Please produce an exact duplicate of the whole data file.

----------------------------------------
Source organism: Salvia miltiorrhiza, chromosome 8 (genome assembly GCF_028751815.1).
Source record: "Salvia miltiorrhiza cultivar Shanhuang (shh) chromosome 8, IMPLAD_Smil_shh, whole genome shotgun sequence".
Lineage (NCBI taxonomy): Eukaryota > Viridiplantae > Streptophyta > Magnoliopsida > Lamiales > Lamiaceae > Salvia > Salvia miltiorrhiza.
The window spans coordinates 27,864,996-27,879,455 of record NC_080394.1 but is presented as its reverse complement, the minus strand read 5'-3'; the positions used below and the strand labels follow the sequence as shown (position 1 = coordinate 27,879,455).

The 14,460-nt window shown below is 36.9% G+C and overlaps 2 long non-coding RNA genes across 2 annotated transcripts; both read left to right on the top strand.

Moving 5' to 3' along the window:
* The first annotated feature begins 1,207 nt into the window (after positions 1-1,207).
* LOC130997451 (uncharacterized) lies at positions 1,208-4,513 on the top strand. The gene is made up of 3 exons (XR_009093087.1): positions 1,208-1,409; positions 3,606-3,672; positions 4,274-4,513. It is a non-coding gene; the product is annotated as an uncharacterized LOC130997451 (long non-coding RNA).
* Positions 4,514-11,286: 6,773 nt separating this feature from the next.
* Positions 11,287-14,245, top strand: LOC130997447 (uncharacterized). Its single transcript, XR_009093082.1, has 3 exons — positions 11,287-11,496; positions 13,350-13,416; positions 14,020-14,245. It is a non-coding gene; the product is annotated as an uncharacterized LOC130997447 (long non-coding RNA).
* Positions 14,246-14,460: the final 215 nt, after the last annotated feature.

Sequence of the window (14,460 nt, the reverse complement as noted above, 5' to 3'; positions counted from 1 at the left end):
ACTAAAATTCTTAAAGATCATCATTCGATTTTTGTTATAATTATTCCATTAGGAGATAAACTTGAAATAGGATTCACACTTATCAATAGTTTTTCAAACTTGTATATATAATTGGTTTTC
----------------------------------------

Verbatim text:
Source organism: Salvia miltiorrhiza, chromosome 8 (genome assembly GCF_028751815.1).
Source record: "Salvia miltiorrhiza cultivar Shanhuang (shh) chromosome 8, IMPLAD_Smil_shh, whole genome shotgun sequence".
Lineage (NCBI taxonomy): Eukaryota > Viridiplantae > Streptophyta > Magnoliopsida > Lamiales > Lamiaceae > Salvia > Salvia miltiorrhiza.
The window spans coordinates 27,864,996-27,879,455 of record NC_080394.1 but is presented as its reverse complement, the minus strand read 5'-3'; the positions used below and the strand labels follow the sequence as shown (position 1 = coordinate 27,879,455).

The 14,460-nt window shown below is 36.9% G+C and overlaps 2 long non-coding RNA genes across 2 annotated transcripts; both read left to right on the top strand.

Moving 5' to 3' along the window:
* The first annotated feature begins 1,207 nt into the window (after positions 1-1,207).
* LOC130997451 (uncharacterized) lies at positions 1,208-4,513 on the top strand. The gene is made up of 3 exons (XR_009093087.1): positions 1,208-1,409; positions 3,606-3,672; positions 4,274-4,513. It is a non-coding gene; the product is annotated as an uncharacterized LOC130997451 (long non-coding RNA).
* Positions 4,514-11,286: 6,773 nt separating this feature from the next.
* Positions 11,287-14,245, top strand: LOC130997447 (uncharacterized). Its single transcript, XR_009093082.1, has 3 exons — positions 11,287-11,496; positions 13,350-13,416; positions 14,020-14,245. It is a non-coding gene; the product is annotated as an uncharacterized LOC130997447 (long non-coding RNA).
* Positions 14,246-14,460: the final 215 nt, after the last annotated feature.

Sequence of the window (14,460 nt, the reverse complement as noted above, 5' to 3'; positions counted from 1 at the left end):
ACTAAAATTCTTAAAGATCATCATTCGATTTTTGTTATAATTATTCCATTAGGAGATAAACTTGAAATAGGATTCACACTTATCAATAGTTTTTCAAACTTGTATATATAATTGGTTTTC